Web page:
As already stated, we don’t have the exact words of the great council, but we may safely infer from scattered notes that the council ruled:

  • that Easter must be celebrated by all throughout the world on the same Sunday;
  • that this Sunday must follow the fourteenth day of the paschal moon;
  • that that moon was to be accounted the paschal moon whose fourteenth day followed the spring equinox;
  • that some provision should be made, probably by the Church of Alexandria as best skilled in astronomical calculations, for determining the proper date of Easter and communicating it to the rest of the world.

This was not a perfect solution. But it appears, by 525 AD all the Christian communities of the world were celebrating the Resurrection of Our Lord on the same Sunday.

So, what happened?

Why do Russian and Orthodox Christians celebrate Easter or Pascha, on one Sunday and everybody else celebrates the Resurrection of Our Lord on another Sunday?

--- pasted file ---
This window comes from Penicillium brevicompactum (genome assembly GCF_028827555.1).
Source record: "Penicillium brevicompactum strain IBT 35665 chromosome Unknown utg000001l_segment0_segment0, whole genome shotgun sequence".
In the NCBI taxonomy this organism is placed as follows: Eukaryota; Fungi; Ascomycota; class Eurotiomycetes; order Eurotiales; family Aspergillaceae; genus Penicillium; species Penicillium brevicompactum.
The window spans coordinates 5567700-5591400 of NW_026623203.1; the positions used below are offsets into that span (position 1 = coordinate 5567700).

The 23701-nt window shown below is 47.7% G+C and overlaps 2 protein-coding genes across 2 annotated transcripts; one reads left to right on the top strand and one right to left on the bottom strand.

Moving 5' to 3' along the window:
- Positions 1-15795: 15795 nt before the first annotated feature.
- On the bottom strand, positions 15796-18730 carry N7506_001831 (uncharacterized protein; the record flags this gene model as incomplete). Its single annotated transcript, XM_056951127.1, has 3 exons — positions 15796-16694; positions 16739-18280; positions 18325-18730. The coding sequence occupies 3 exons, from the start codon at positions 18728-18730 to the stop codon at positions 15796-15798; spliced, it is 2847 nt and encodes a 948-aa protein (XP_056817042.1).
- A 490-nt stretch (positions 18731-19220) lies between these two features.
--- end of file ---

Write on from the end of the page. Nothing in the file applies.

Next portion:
Well, the Gregorian calendar happened — kinda.

According to Wiki: The Gregorian calendar, also called the Western calendar and the Christian calendar, is internationally the most widely used civil calendar. It is named for Pope Gregory XIII, who introduced it in October 1582.

Wiki states: The calendar was a refinement to the Julian calendar amounting to a 0.002% correction in the length of the year. The motivation for the reform was to bring the date for the celebration of Easter to the time of the year in which it was celebrated when it was introduced by the early Church. Because the celebration of Easter was tied to the spring equinox, the Roman Catholic Church considered the steady drift in the date of Easter caused by the year being slightly too long to be undesirable. The reform was adopted initially by the Catholic countries of Europe. Protestants and Eastern Orthodox countries continued to use the traditional Julian calendar and adopted the Gregorian reform after a time, for the sake of convenience in international trade. The last European country to adopt the reform was Greece, in 1923.

Blah, blah, blah-blah, blaaaah!

However, the Orthodox Church vigorously opposes the use of the Gregorian calendar, writes Fr. Jon Magoulias, a Greek-Orthodox priest at the Annunciation Greek Orthodox Church in Modesto, California.